Cities and Economies

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How are cities and economies changing in response to global pressures and innovations that are reshaping 21st century living? 

More than half of the world’s population now lives in urban areas where a diverse range of economic practices support households and enterprises, neighbourhoods and regions. Today, cities are experiencing intensifying economic and environmental pressures. Existing ways of living together are being challenged, inherited infrastructures are increasingly strained, and modes of governing economic relations are rapidly being restructured. Yet cities are also the sites of the innovations that are creatively shaping collective futures. Our research identifies important processes and pressures affecting cities and economies, and engages stakeholders in collaborative projects that expand the possibilities for 21st century urban and economic development.

Change of all kinds is making it difficult to analyse contemporary ways of living within the boundaries of traditional disciplines. The Cities and Economies theme’s work draws on urban, economic, geographic, political and cultural theory, but reshapes it in innovative ways. While maintaining a critical mode of inquiry into urban processes and economic change, we develop theoretical perspectives that help us to identify emerging opportunities for meeting the changing needs of modern cities and economic organisations. Many different communities of practice, including policy makers, will benefit from the new perspectives that this research offers.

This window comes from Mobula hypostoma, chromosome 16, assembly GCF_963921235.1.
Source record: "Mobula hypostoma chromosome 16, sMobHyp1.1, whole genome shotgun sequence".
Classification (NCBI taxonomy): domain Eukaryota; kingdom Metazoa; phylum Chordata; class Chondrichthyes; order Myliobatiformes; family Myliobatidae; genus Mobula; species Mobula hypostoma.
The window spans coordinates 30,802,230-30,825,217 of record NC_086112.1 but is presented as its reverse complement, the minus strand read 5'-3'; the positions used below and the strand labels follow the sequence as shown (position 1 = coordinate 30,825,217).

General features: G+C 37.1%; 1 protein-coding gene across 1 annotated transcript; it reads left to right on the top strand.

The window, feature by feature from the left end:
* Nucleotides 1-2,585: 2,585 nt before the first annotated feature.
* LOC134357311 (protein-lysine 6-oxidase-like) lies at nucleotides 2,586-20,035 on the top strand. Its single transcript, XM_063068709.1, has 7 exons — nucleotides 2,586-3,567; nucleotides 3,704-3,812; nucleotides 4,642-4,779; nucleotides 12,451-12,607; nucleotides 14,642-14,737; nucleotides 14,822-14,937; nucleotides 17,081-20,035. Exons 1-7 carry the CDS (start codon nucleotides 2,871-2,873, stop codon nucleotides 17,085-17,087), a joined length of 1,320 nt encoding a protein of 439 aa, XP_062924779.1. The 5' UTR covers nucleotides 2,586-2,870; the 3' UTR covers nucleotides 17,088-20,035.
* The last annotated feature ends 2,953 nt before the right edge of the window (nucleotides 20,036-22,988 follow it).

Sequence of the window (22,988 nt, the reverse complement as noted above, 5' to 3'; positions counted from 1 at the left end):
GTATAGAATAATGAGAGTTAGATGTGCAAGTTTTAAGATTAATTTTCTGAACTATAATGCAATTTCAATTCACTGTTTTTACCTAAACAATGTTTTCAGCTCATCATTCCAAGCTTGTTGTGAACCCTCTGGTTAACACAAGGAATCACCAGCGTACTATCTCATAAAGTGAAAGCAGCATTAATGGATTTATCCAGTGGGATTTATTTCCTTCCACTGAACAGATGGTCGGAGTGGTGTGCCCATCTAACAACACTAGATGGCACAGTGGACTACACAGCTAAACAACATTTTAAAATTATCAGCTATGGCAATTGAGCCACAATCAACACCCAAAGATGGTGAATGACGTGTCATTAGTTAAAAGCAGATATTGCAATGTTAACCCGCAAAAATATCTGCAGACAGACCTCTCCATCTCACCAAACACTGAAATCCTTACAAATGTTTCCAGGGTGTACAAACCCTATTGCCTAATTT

Our research on community economies is identifying innovations in land ownership, trade, enterprise design and work practice that place concerns for economic and environmental wellbeing at the centre of new modes of organising economic relations. As part of the international Community Economies Research Network, this work is assisting municipalities, communities and organisations around the world to shape resilient community food economies that integrate urban agriculture, community-supported agriculture and networks of reciprocity in the city. Sydney-based research is investigating the links between Chinatown, mainland China and the reshaping of the city’s Central Business District. In Western Sydney research on unused lands is helping councils to imagine ways of producing urban commons around which citizen action can be mobilised to create more liveable spaces.

This collaborative and engaged research at ICS is developing new vocabularies with which to grasp important changes taking place in our living environments, including ways of seeing ourselves as active citizens able to shape our urban futures through organising liveable economies and cities.

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